"The tabloids have created this idea that we're scroungers or fakers," said Steven Sumpter, a 33-year-old who left his home in Evesham, Worcestershire, at 6.30am to join the line of chained-up wheelchair users. "This has allowed the government to do this – I think disabled people are seen as a good scapegoat."

Merry Cross, from Reading, Berkshire, said disabled people needed to work together to get their voices heard.

She said: "We're seen as quite an easy target. We're not a natural community – we don't necessarily live in the same places, and we can find it hard to get together. That makes it easy for the government to think they can target us."

Changes to the disability living allowance were likely mean her losing care assistance at home, Cross said, adding: "I've had it continuously for 20 years and now, when I'm 61, apparently I can cope fine without it. It doesn't make any sense."

Josie, 52, from Hampshire, who asked not to give her full name, said her disablity, which has left her with limited mobility and near-constant pain, was caused by a fall onto a concrete floor at work 10 years ago.

"I was doing three jobs until my accident and I was a keen hill walker," she said. "But with the injuries from the fall I can only work part time. I'm probably going to have to give them up now because the cuts will mean I get less help.

"I've never been on a protest before, but the government's plans make me so angry."

A Department for Work and Pensions spokesman said the government remained "absolutely committed to supporting disabled people", spending more than £40bn a year on support.

He said: "Households where someone receives disability living allowance will be exempt from the benefit cap, and we are giving local authorities an additional £190m over four years to ensure vulnerable people are supported through the housing benefit reform, so we are not expecting people to become homeless.

"The introduction of the universal credit, from 2013, will see a simpler and fairer system of support for disabled people.

"More importantly, there will be no cash losers at the point of transition to universal credit, and disabled adults in greatest need and severely disabled children will receive more support than now."

Friday, January 27, 2012

Preying On Vulnerable People.

 Aquis submersis 1919

Max Ernst

On Wednesday I received a mail about someone, called Dermot O’Connor, claiming he had been able to cure himself of MS.

‘’Dermot O’Connor was diagnosed with an aggressive strain of Multiple Sclerosis over fourteen years ago. At the time of his diagnosis, he was informed he would be in a wheelchair by the end of the year. Today, Dermot is symptom free and is in the best health of his life. How did he do it? ‘’

No neurologist would ever give such a diagnosis; they can’t because of the type of disease it is, the prognosis is difficult to predict.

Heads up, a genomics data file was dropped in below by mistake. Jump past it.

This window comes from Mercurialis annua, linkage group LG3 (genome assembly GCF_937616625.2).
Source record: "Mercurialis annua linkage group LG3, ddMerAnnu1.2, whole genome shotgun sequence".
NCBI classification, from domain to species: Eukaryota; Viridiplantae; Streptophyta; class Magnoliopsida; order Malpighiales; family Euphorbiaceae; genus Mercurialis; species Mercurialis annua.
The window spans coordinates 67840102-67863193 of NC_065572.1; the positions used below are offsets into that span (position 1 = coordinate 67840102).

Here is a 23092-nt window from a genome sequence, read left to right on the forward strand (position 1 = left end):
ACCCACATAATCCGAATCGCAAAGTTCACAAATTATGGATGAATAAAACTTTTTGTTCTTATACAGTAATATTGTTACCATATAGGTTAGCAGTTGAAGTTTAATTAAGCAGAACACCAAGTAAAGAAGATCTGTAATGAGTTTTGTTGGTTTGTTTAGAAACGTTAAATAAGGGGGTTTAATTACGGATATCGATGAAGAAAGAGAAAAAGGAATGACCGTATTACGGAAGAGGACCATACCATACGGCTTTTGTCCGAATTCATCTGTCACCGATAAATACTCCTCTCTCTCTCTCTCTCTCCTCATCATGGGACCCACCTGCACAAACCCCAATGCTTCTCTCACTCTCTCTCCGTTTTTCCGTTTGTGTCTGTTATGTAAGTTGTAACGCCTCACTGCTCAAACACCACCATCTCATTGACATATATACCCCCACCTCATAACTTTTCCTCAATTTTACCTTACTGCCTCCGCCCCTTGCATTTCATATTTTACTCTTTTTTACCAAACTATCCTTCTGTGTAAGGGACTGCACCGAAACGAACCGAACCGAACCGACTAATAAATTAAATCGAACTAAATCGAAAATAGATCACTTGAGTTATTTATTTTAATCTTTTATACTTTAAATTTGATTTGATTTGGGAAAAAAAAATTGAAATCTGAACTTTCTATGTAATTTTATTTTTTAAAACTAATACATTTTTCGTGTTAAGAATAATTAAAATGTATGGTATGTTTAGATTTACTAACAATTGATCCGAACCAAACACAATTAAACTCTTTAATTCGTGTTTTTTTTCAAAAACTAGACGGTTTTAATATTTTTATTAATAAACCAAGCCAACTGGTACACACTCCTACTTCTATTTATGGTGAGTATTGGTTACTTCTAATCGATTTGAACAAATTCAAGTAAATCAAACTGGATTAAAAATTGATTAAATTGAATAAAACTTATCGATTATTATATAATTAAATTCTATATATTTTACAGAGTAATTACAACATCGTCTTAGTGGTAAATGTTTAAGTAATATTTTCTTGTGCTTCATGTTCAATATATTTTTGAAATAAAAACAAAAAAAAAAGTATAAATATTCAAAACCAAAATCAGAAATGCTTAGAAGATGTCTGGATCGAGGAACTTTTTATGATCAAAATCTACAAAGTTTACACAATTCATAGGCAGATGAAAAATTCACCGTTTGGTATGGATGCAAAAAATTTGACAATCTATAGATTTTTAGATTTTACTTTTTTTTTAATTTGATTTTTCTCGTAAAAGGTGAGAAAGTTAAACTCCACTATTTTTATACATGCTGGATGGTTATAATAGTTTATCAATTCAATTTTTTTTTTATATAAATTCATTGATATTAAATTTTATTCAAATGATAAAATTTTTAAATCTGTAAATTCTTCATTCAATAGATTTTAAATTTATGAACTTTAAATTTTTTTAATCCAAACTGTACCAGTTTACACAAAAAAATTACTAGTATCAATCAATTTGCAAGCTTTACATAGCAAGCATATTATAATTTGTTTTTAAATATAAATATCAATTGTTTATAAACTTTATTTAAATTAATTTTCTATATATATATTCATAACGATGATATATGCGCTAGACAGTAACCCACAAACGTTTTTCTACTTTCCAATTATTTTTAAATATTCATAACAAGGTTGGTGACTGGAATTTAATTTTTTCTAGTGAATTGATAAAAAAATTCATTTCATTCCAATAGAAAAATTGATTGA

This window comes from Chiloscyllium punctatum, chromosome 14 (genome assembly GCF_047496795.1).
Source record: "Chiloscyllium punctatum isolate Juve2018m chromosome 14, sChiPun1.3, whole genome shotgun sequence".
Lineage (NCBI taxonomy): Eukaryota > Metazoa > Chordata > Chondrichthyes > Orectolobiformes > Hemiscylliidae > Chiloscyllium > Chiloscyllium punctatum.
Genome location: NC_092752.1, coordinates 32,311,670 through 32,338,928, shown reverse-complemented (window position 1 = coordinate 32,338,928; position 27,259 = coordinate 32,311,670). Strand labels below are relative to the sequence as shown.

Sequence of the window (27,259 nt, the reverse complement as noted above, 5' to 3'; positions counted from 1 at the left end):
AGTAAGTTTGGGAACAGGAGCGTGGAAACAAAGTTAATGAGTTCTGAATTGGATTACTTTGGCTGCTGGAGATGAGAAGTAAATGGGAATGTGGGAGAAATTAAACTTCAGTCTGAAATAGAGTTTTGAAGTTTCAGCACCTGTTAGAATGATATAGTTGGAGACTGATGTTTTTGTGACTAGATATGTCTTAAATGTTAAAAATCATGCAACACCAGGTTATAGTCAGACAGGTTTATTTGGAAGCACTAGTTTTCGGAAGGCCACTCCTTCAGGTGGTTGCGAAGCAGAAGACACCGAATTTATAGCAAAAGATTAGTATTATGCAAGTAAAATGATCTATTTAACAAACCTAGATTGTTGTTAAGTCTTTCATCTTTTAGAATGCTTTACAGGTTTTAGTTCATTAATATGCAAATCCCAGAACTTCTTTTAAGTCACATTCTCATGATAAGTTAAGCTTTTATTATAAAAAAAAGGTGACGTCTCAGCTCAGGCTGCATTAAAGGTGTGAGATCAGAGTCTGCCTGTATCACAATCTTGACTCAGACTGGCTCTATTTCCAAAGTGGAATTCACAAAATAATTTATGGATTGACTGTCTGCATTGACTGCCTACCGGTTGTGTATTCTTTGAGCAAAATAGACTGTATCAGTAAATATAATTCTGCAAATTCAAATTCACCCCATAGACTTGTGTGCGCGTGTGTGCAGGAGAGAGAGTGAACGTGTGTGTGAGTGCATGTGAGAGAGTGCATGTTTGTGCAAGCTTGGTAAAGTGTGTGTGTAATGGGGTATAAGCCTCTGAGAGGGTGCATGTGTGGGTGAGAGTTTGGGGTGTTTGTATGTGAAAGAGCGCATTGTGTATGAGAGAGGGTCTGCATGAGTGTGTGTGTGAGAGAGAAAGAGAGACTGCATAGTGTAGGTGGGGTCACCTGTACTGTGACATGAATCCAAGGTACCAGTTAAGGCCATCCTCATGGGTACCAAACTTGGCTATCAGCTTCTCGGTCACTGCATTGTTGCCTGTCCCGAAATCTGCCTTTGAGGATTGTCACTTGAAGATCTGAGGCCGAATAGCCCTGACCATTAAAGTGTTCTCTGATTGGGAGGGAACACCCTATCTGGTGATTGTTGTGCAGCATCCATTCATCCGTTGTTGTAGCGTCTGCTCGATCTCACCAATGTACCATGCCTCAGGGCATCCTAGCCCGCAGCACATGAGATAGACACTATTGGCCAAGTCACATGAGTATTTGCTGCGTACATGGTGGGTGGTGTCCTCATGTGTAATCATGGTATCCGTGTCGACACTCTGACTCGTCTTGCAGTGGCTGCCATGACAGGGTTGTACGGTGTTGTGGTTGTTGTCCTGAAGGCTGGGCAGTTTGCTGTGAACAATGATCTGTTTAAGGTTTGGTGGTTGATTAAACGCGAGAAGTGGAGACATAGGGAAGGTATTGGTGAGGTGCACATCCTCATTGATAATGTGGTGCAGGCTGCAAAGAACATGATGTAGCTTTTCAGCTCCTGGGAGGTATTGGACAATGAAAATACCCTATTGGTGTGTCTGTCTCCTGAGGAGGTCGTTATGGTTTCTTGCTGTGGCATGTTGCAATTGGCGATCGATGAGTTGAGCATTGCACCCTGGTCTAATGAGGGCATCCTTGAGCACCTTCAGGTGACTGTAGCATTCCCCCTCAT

There is no aggressive form of Multiple Sclerosis, there are 3 types:
• Relapsing Remitting MS
•  Secondary Progressive MS
•  Primary Progressive MS.

When I looked up Dermot O’Connor, I discovered he had been an international banking consultant, who was diagnosed with MS.

He has now left banking to write books like The Healing Code The Immortality Code, he is endorsed by Paul McKenna, Author and Hypnotherapist who says ‘’Dermot is a gifted healer whose skills enable others to make significant changes in their lives”

He has opened clinics in Dublin and London; he claims success with illnesses ranging from serious conditions such MS, Parkinson's disease to chronic migraine.

His first media appearance was in 2006 in the Daily Mail, a tabloid not known for news, or accuracy they prefer gossip and sensation and innuendo, not facts.

He calls it a very aggressive form of MS, which it does not seem to be, so he is trying to deceive by misusing the term out of context, to lend gravitas to his claim.

Then describes how his first symptom was that he could not talk, I expected to read he could not walk, as I thought he had Primary Progressive MS not what sounds like relapsing remitting ms.

Relapsing Remitting MS can go into remission for years; so presumably he is in remission, I wish him all the best and hope his remission lasts a long time.

What I despise is how he is preying on vulnerable people with his books and clinics by claiming he cured himself of a very aggressive form of MS.

Michael Gove criticised for awarding public funds to organisation he advised.

Education secretary made decision to give taxpayers' money to organisation that he had promoted as an adviser since 2007

•    Rob Evans
•    The Guardian, Friday 27 January 20

Michael Gove personally wrote to the trust confirming that the education department was awarding the money to it.

Michael Gove, the education secretary, awarded £2m of public money to an organisation that he promoted as an adviser for four years.

The education secretary personally made the decision to give taxpayers' money to an organisation to fund better security at Jewish schools. Gove has promoted the Community Security Trust (CST) as an adviser since 2007.

Documents obtained by the Guardian show that Gove personally wrote to the trust confirming that the education department was awarding the money to it. He issued a public statement saying that he had "secured the funding" to the trust.

Richard Benson, the trust's chief executive, replied to Gove twice thanking him for his "personal commitment" to providing the funding. Benson's letter lists Gove as a member of its advisory board, along with more than 50 others.
The minister has taken a strong stand against antisemitism. However, questions are being asked over whether he should have taken any role in awarding the money to the organisation.